We started out our day biking uphill out of Silver City. It is difficult to make those hills without a warm up, but it didn’t take long.

As we headed toward the mountains, we left the main road for Hwy 152, the Black Range Highway, and it is obvious we are in for a change of scenery. Before the wilderness area, we came upon the Santa Rita open pit copper mine.

We are headed for the peak, Emory Pass, elevation 8,840 ft. The roads seem to be either steep uphill or sort of uphill. Occasionally there is a welcome downhill, but we know we are going to “pay” for those respites with more uphill!

We stopped at the look out at the "Kneeling Nun" monument.  The stone formation in the distance kind of looks like a kneeling nun.

We get into a zone of cadence and gear as we plod upwards. The road surface was excellent. I started to notice the sights and sounds of wind in the tall pines, the rushing of the snow melt streams, the smell of the pines, and hawks sailing on the updrafts.  I happened to look up the high wall of rock, and noticed this: 

The wind is not as strong as we feared, but the direction did not matter. There were so many switch backs on the roads, we had wind coming from every direction at one time or another. At some clearings we could see forever, and we could see rain coming down off in the distance.

We finally reached Emory Pass, and I have to admit the cheers of those who arrived ahead, plus the trailer with Carol and Linda combined with the effort it took to get there, brought me to tears of relief!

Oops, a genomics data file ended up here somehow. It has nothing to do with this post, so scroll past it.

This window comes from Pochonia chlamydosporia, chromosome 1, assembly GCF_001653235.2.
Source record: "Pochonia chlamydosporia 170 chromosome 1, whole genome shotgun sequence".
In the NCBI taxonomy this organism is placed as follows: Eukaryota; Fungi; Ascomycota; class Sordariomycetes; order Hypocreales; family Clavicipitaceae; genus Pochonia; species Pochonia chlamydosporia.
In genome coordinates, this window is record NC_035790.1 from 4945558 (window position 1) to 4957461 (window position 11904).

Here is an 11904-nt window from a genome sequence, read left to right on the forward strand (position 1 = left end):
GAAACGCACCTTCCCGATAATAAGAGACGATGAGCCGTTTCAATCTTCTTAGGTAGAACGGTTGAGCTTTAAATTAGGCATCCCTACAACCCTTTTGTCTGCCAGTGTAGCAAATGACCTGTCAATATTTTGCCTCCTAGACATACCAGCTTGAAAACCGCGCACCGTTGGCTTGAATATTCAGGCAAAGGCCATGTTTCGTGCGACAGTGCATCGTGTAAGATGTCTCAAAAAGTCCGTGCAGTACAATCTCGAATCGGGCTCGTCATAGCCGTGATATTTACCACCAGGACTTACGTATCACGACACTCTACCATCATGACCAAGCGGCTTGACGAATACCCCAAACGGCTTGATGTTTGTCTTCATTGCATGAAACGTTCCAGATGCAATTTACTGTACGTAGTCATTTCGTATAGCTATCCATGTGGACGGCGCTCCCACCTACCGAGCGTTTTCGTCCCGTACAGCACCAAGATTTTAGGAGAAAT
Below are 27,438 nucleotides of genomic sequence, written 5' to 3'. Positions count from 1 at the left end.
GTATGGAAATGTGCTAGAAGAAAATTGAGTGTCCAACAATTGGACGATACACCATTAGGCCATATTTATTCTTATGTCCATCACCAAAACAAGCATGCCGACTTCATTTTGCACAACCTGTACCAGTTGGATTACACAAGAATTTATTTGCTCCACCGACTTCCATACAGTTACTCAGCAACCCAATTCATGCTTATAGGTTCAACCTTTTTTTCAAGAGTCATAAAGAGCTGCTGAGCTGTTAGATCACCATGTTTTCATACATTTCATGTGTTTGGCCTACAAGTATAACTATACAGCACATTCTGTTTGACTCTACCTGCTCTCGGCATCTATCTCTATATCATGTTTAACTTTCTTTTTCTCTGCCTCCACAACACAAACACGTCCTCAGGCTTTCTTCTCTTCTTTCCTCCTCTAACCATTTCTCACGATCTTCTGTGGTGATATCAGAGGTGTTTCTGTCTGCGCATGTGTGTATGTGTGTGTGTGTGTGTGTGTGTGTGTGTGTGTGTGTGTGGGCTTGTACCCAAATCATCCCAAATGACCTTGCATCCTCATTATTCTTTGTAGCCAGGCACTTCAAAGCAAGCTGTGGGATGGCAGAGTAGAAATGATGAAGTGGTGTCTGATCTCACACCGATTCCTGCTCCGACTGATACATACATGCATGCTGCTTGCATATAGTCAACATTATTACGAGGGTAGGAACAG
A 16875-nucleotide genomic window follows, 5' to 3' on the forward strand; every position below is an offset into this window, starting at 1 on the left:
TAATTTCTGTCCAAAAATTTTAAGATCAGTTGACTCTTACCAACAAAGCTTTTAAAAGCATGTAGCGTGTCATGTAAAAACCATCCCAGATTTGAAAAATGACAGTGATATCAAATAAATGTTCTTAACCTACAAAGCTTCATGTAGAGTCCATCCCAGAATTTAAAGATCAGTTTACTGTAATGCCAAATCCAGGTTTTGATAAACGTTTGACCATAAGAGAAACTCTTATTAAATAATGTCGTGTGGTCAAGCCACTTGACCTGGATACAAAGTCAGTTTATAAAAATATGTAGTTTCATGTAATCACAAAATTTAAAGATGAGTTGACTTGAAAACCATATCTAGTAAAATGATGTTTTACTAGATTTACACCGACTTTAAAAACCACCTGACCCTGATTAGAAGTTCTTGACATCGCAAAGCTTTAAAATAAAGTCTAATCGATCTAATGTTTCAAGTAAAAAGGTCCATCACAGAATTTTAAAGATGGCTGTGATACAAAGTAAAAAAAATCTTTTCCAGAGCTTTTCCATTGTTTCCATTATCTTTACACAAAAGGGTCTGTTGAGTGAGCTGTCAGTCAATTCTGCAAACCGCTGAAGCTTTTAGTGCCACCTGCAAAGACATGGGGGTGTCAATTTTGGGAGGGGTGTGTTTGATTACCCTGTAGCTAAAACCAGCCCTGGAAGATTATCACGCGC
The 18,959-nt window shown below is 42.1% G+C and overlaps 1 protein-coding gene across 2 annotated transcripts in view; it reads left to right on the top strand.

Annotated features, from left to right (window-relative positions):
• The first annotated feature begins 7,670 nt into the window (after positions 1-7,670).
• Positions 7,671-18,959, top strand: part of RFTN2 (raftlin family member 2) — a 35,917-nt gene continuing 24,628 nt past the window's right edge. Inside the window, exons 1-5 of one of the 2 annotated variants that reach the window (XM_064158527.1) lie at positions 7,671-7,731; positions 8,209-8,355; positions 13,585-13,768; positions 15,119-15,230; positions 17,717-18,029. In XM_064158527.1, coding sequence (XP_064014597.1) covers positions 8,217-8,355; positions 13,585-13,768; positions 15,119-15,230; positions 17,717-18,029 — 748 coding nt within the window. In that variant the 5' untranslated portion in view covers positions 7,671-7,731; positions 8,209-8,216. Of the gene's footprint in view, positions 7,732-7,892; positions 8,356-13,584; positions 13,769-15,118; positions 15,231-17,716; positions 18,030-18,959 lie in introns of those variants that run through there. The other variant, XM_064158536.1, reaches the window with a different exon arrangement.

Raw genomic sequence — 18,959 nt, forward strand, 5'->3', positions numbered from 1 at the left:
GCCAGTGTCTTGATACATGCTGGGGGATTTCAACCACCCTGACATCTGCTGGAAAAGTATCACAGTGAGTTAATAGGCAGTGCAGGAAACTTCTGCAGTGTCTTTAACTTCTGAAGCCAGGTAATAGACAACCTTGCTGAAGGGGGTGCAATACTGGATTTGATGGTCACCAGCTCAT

Karen, Mike and I walked up to the look out of Emory Pass, and we had to admit it was worth the climb.

As we left Emory Pass, Carol and Linda both warned us (again!) to take it easy going downhill the 8 miles into Kingston. It took us all day to get up there, and the ride down was full of switchbacks coming at us much faster than when we were grinding uphill to get there. The three of us left, and were breaking every five seconds to slow our decent. I had to make sure my pedals were up in the direction of the turns. There is no shoulder on this two lane road, but the traffic was very considerate to us. By the time we arrived at the turn for the lodge, our hands were sore from braking so much!


(Can you find the bikers? left side)

(Those at the end of the pack were caught by rain and snow. Carol and Linda had waited at Emory Pass for the last riders, but had no idea the change in the weather just a few miles down! Even when they arrived, some of them refused to be “bumped” down to the lodge. They made it just fine…tired, very cold, but happy.)

The Black Mountain Ranch Lodge is an amazing place. It is very old – parts of it dates back to 1880 – and it is filled with many small, eclectic bedrooms. Several of us were assigned to the house across the street, and I enjoyed a room to myself. The lodge owners made a wonderful turkey dinner for us.

Carol, Linda and others played pool, and Amy taught others “Apples to Apples” game.

At our nightly cue sheet meeting before dinner, it was announced we climbed over 4,115 ft in 48 miles today!

Tomorrow is 88 miles to Las Cruces, New Mexico.